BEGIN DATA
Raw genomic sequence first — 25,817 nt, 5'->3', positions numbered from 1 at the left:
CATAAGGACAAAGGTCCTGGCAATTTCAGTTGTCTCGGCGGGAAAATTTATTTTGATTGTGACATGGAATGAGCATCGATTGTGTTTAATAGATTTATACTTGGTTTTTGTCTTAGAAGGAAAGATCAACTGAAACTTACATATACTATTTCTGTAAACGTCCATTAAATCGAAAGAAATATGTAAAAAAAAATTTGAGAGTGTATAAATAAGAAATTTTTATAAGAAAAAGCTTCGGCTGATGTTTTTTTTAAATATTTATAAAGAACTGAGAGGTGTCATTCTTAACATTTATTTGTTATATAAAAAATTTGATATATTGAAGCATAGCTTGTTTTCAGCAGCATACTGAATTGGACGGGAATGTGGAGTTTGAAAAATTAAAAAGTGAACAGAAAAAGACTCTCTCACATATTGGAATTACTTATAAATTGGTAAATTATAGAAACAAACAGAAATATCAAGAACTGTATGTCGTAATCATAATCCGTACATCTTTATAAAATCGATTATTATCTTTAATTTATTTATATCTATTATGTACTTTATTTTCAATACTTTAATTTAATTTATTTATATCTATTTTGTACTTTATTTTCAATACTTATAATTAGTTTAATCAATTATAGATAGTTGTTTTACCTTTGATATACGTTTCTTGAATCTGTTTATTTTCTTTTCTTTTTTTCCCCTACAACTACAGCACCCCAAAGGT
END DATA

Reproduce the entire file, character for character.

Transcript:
Raw genomic sequence first — 25,817 nt, 5'->3', positions numbered from 1 at the left:
CATAAGGACAAAGGTCCTGGCAATTTCAGTTGTCTCGGCGGGAAAATTTATTTTGATTGTGACATGGAATGAGCATCGATTGTGTTTAATAGATTTATACTTGGTTTTTGTCTTAGAAGGAAAGATCAACTGAAACTTACATATACTATTTCTGTAAACGTCCATTAAATCGAAAGAAATATGTAAAAAAAAATTTGAGAGTGTATAAATAAGAAATTTTTATAAGAAAAAGCTTCGGCTGATGTTTTTTTTAAATATTTATAAAGAACTGAGAGGTGTCATTCTTAACATTTATTTGTTATATAAAAAATTTGATATATTGAAGCATAGCTTGTTTTCAGCAGCATACTGAATTGGACGGGAATGTGGAGTTTGAAAAATTAAAAAGTGAACAGAAAAAGACTCTCTCACATATTGGAATTACTTATAAATTGGTAAATTATAGAAACAAACAGAAATATCAAGAACTGTATGTCGTAATCATAATCCGTACATCTTTATAAAATCGATTATTATCTTTAATTTATTTATATCTATTATGTACTTTATTTTCAATACTTTAATTTAATTTATTTATATCTATTTTGTACTTTATTTTCAATACTTATAATTAGTTTAATCAATTATAGATAGTTGTTTTACCTTTGATATACGTTTCTTGAATCTGTTTATTTTCTTTTCTTTTTTTCCCCTACAACTACAGCACCCCAAAGGT